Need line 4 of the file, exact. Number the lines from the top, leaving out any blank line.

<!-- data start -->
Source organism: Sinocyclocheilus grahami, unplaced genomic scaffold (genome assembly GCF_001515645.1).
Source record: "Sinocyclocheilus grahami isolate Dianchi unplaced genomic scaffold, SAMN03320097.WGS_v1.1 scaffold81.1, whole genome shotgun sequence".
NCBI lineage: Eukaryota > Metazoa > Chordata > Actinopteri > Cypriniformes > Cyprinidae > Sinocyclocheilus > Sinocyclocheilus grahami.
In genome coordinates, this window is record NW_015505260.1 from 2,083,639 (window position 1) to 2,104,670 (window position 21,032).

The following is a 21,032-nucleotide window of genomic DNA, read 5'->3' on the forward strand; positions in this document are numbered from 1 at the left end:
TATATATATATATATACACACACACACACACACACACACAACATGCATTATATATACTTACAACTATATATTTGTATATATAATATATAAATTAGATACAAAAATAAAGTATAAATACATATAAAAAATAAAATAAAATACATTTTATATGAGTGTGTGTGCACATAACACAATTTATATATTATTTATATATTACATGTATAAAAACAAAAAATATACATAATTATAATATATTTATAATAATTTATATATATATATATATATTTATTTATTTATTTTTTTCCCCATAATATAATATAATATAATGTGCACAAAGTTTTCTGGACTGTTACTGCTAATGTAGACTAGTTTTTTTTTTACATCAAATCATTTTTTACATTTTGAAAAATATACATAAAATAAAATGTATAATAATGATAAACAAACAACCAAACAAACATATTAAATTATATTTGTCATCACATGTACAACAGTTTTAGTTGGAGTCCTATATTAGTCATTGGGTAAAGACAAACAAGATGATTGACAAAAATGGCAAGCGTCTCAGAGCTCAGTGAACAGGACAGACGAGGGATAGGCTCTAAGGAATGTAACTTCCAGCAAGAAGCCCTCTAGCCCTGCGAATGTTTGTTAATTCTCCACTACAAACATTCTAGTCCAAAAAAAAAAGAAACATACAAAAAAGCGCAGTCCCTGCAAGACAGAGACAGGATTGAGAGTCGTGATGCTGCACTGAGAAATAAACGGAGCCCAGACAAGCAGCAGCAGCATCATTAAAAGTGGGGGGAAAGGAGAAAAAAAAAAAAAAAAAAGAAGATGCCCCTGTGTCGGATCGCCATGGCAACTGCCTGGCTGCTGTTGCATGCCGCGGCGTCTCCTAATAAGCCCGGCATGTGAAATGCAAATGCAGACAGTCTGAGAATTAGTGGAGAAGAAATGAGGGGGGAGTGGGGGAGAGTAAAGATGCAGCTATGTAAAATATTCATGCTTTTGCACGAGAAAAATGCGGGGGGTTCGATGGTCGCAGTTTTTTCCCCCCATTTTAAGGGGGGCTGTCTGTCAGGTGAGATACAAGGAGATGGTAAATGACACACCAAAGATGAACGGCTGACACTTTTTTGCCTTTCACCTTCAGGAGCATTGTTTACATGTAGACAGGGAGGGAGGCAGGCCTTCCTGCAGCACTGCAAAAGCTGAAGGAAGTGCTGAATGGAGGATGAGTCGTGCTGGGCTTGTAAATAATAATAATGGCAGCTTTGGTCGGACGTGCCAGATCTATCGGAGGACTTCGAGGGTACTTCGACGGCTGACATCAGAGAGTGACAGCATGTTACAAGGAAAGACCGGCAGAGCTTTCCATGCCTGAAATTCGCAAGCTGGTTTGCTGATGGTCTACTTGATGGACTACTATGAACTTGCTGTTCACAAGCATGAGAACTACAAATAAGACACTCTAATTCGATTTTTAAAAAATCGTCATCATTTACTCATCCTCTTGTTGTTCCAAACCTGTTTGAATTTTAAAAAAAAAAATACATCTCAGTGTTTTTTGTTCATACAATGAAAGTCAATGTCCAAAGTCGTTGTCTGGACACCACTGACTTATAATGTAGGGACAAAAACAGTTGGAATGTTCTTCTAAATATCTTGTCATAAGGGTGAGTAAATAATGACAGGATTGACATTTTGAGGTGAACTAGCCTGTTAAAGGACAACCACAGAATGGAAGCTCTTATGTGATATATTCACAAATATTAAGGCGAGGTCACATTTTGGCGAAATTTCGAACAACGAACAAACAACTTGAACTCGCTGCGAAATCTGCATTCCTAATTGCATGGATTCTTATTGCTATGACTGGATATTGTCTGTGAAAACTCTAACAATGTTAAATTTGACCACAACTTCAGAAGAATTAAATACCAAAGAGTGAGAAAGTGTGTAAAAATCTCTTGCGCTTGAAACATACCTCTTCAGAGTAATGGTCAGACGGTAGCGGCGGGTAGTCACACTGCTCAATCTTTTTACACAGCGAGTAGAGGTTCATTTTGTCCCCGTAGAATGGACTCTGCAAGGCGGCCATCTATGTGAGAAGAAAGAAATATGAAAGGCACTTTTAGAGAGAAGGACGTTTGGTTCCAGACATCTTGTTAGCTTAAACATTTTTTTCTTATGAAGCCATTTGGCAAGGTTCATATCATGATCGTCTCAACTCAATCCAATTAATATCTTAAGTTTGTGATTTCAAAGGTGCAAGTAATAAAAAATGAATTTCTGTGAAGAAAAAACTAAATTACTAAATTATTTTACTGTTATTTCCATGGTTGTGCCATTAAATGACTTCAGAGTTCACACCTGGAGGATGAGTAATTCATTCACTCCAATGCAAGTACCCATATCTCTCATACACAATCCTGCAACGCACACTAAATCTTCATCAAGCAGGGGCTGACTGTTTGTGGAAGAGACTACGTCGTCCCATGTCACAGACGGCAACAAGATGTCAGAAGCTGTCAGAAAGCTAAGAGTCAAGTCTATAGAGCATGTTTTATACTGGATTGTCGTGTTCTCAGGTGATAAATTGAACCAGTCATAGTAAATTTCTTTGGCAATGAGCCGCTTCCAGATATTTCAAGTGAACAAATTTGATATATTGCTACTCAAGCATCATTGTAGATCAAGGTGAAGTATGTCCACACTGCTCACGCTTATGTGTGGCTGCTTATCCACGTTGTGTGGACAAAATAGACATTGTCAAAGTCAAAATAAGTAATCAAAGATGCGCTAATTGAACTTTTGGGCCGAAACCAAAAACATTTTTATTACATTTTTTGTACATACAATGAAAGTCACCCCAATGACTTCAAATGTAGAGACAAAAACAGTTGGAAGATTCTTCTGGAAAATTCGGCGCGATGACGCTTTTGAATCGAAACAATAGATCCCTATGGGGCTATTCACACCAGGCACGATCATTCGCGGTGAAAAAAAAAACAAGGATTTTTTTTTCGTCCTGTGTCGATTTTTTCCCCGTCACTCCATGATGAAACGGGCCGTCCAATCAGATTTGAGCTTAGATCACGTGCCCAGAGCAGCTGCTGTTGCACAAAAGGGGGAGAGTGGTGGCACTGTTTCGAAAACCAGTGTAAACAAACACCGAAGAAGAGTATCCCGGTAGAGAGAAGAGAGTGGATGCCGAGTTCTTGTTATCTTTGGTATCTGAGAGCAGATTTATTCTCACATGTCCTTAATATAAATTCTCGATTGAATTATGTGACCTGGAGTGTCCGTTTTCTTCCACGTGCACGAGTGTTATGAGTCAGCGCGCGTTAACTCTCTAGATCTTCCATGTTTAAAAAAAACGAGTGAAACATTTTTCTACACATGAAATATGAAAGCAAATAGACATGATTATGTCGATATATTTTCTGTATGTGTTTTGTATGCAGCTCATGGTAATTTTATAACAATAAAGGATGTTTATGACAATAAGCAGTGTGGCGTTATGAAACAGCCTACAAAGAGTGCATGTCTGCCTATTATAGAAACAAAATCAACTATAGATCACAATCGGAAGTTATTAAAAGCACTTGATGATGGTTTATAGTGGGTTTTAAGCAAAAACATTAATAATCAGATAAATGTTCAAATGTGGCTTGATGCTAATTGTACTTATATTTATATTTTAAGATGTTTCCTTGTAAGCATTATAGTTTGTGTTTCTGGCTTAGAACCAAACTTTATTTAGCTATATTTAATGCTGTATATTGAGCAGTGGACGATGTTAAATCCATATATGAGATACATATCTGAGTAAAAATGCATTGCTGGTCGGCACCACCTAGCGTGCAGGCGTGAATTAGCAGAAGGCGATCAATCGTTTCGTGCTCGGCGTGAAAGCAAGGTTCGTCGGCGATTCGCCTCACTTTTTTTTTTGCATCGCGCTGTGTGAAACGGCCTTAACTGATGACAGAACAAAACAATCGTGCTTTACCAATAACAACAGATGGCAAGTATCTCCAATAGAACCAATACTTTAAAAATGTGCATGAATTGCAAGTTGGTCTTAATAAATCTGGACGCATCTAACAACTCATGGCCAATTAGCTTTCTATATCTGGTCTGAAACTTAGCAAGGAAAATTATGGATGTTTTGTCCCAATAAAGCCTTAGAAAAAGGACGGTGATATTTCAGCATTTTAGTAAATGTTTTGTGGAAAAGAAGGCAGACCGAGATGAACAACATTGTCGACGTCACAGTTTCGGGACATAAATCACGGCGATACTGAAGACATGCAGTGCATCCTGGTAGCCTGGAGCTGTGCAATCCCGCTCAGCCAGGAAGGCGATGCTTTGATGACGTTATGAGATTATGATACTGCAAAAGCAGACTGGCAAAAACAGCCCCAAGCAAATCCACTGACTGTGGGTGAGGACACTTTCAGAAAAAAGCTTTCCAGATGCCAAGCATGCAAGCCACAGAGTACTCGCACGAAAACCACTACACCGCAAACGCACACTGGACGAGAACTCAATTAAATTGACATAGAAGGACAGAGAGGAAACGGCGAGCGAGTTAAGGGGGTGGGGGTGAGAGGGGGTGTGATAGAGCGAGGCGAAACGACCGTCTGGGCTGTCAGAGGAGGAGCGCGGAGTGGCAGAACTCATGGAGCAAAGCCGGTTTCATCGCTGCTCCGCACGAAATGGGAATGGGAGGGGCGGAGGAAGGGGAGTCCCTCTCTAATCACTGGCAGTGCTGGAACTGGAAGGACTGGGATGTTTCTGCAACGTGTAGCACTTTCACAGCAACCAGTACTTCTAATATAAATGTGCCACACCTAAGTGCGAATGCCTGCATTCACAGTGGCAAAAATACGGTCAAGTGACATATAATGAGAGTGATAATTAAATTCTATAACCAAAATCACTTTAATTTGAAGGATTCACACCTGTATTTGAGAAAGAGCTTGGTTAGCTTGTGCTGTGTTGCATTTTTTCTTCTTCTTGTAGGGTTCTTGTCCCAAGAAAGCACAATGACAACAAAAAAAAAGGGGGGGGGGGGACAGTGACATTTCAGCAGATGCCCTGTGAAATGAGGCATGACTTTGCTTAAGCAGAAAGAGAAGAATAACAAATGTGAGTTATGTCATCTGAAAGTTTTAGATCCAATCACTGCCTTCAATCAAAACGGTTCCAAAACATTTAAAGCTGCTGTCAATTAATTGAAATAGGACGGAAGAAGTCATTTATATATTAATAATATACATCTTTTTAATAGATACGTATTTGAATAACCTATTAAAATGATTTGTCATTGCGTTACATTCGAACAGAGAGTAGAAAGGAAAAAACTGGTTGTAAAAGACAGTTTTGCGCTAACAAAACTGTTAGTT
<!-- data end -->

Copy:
In genome coordinates, this window is record NW_015505260.1 from 2,083,639 (window position 1) to 2,104,670 (window position 21,032).